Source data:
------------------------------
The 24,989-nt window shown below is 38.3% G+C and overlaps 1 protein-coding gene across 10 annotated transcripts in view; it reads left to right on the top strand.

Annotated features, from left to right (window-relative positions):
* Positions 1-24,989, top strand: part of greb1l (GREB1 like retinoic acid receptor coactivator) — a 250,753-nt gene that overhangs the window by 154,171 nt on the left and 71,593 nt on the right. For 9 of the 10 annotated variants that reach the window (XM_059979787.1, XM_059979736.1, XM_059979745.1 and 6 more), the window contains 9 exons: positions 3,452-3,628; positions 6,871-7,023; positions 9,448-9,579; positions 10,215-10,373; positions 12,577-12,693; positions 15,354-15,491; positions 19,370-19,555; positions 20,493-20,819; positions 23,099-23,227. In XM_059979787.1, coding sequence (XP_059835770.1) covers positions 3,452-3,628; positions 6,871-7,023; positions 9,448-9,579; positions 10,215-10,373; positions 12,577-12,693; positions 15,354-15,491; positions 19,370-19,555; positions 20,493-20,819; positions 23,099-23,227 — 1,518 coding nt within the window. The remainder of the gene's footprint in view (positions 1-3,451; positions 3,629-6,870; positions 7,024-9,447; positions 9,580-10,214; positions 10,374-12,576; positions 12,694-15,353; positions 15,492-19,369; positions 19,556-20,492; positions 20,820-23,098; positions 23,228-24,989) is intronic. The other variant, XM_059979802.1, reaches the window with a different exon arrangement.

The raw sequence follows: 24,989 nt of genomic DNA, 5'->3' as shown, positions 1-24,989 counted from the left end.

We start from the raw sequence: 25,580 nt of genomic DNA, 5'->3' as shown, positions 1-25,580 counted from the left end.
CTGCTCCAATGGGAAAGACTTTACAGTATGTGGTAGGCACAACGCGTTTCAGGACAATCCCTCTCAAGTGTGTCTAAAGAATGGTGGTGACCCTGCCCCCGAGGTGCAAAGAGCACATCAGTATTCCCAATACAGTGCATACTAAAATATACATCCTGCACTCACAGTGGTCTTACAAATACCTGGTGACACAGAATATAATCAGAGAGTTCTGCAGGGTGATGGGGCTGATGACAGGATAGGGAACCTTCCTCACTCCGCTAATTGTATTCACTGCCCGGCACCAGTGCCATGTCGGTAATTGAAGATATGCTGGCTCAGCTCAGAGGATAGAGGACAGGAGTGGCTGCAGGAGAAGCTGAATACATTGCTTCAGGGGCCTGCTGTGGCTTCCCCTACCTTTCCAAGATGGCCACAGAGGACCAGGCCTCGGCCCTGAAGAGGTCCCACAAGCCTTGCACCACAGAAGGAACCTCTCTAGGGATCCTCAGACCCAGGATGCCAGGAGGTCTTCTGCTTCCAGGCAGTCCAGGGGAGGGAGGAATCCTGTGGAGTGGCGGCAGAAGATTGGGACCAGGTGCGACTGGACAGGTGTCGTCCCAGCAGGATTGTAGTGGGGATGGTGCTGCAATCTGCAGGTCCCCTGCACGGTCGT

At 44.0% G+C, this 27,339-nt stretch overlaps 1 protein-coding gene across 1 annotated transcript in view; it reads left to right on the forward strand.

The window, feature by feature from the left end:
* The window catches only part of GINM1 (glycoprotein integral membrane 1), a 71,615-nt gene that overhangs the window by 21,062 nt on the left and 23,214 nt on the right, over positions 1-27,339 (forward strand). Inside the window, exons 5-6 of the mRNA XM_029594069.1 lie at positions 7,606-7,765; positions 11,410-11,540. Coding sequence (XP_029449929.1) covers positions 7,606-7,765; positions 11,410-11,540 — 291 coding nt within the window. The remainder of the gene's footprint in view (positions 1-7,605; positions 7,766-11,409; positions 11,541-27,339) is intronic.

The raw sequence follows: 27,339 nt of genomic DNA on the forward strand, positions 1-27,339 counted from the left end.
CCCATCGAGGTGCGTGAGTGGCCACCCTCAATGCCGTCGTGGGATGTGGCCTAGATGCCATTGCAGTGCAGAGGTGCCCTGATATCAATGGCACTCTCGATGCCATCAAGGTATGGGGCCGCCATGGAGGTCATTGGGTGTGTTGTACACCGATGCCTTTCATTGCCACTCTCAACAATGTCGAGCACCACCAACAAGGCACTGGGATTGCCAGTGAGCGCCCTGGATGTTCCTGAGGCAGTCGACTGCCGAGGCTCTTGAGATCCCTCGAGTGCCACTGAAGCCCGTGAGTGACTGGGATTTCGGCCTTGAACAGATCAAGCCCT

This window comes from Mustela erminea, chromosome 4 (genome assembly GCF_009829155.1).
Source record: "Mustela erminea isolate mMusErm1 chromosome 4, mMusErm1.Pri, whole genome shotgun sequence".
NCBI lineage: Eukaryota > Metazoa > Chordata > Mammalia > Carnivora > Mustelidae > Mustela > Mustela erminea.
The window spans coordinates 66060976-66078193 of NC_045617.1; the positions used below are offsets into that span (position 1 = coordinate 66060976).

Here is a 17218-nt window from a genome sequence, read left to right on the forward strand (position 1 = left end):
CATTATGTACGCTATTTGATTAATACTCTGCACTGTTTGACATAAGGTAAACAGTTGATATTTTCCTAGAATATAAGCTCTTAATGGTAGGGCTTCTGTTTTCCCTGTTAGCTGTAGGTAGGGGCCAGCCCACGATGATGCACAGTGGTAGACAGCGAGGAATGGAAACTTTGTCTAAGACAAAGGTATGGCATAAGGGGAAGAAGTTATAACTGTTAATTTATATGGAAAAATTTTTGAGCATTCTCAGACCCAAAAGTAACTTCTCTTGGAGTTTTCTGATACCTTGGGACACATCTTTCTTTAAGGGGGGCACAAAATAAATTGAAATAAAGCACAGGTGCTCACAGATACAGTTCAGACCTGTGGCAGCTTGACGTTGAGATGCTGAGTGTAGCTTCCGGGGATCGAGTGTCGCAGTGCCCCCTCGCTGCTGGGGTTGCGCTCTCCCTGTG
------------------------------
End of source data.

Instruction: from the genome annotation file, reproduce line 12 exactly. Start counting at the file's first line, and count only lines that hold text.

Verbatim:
This window comes from Mustela erminea, chromosome 4 (genome assembly GCF_009829155.1).